Taking a Customer to a Game:

The big game is coming, your company has tickets, follow these 5 rules to land the big deal and avoid a possibly embarrassing situation. Sports is the ultimate ice-breaker. It’s in the board room, the break room, the corner office, and the warehouse. The universal appeal of sports leads companies to spend over $20 billion a year on tickets and suites to live events to get valuable face time with customers and prospects. When used correctly, tickets are a terrific business asset. When used incorrectly, however, they can unintentionally insult a customer and actually do more harm than good to your business.

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Invite a Plus One

Inviting a plus one dramatically increases attendance. Key decision makers are busy and value their free time with family and significant others. Giving them a night out together at a hard-to-get event is priceless and something they will remember.
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The Earlier the Better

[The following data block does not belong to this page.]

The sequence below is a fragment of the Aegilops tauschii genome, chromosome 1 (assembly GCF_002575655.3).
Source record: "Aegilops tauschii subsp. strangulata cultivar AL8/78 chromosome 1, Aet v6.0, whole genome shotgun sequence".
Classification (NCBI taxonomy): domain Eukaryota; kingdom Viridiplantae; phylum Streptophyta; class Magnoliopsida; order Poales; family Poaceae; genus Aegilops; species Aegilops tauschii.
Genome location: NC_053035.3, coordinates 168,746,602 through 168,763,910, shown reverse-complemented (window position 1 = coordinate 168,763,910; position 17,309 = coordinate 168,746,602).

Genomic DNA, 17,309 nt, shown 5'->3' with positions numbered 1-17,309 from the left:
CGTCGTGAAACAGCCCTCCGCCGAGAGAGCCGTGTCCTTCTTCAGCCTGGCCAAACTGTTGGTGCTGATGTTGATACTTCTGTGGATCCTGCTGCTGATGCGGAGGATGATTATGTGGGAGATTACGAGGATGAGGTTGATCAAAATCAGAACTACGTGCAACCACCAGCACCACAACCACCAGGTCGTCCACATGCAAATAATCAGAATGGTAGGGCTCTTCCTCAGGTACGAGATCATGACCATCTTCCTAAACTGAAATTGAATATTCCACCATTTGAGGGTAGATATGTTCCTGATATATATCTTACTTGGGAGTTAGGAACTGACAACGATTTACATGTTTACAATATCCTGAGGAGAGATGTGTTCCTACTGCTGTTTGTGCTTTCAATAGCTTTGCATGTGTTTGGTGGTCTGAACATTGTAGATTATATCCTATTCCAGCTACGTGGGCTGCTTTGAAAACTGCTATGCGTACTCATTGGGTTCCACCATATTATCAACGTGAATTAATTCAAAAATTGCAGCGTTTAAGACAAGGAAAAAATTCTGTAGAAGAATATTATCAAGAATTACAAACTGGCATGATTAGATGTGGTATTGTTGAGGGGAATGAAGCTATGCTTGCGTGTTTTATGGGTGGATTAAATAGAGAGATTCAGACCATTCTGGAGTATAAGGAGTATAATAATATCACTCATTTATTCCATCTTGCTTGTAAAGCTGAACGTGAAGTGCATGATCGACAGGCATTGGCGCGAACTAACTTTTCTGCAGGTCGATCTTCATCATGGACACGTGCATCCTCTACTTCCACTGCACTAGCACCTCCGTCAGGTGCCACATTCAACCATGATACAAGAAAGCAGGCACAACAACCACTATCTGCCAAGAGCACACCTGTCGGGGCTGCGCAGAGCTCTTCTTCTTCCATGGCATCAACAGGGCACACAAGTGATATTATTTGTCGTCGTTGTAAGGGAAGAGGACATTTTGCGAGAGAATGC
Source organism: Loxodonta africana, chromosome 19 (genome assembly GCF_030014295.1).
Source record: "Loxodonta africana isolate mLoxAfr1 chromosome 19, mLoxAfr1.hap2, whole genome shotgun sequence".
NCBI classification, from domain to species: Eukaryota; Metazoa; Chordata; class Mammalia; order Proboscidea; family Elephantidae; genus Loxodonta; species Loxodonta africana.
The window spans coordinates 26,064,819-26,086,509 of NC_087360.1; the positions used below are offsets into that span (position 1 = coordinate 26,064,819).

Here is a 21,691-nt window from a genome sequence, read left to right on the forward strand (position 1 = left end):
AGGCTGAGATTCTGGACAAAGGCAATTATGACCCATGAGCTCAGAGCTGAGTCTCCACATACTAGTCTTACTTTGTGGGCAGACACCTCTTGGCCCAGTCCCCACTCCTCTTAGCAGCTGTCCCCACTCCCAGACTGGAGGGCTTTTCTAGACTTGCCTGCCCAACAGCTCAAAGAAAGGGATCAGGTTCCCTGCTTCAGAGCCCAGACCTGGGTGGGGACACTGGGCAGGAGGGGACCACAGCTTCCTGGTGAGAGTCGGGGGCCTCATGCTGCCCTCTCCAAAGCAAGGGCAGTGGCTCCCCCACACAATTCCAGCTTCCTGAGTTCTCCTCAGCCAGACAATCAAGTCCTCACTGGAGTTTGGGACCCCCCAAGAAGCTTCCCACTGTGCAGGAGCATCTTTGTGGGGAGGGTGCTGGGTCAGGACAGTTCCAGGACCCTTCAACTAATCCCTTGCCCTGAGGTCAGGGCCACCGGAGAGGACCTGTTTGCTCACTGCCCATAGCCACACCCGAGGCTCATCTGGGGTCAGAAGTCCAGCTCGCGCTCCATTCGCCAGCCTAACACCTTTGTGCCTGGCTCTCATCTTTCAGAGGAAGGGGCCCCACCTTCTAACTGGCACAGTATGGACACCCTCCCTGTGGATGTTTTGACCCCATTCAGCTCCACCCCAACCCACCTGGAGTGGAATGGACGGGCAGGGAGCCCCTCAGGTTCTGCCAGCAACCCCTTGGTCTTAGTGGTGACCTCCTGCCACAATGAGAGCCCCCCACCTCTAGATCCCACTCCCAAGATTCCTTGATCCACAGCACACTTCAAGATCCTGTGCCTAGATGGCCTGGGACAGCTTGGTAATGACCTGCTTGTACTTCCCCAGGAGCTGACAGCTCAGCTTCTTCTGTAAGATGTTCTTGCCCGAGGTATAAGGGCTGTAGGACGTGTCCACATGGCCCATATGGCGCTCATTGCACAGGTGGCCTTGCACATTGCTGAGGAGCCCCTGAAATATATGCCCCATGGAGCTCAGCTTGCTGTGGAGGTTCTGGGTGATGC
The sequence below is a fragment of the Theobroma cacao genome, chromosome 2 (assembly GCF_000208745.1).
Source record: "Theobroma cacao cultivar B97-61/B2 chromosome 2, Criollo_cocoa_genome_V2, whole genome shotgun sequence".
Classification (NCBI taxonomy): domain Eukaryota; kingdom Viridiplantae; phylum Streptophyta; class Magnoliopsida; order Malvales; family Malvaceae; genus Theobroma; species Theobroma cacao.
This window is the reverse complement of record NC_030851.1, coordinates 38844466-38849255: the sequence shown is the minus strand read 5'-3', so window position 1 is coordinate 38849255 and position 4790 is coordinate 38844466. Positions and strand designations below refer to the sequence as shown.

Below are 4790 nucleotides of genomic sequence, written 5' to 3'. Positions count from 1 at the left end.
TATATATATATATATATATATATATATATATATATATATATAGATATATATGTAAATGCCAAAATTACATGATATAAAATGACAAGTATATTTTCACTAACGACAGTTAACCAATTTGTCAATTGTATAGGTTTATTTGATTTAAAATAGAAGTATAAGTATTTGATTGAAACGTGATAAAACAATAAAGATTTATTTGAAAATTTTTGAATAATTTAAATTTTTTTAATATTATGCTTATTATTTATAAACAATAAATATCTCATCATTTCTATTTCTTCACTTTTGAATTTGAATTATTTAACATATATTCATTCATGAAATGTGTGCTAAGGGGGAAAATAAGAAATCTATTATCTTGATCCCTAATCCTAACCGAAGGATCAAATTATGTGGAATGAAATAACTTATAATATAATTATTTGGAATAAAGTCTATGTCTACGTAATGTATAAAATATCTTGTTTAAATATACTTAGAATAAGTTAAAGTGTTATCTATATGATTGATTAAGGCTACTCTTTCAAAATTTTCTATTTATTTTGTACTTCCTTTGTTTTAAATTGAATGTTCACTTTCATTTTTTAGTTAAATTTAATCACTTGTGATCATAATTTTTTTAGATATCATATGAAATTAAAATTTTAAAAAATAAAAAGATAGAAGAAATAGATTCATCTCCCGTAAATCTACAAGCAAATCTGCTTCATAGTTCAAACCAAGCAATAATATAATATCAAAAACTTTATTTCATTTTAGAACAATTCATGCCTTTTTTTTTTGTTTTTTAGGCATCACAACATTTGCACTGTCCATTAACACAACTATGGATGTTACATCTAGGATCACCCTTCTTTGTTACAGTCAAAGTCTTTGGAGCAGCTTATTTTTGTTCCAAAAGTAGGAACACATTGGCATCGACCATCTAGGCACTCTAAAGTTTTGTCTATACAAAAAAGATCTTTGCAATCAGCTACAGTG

Executives have busy schedules and they know when the big games are. Inviting a guest to a big event has more clout when done early. Never invite a big customer at the last minute unless they ask first.
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The Quality of the Game Matches the Guest

Not every game is created equal. Taking an important customer to a Tuesday game against the cellar dwellers sends the wrong message. Unless it’s their hometown team or they ask, you’ll be doing more harm than good.
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Research TO AVOID: Embarrassing Conflicts

Although it seems obvious, this is a rule we see broken over and over. Yes, your prospect may be a fan of the team, but make sure you’re not inviting Coke to a game at the Pepsi Center or Verizon to a game at AT&T Stadium.
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Send Something Memorable

Make the memory last and avoid the common mistake of giving away memorable paraphernalia at the event. Your goal is to get the keepsake into the customers hands where they will keep it for the long term.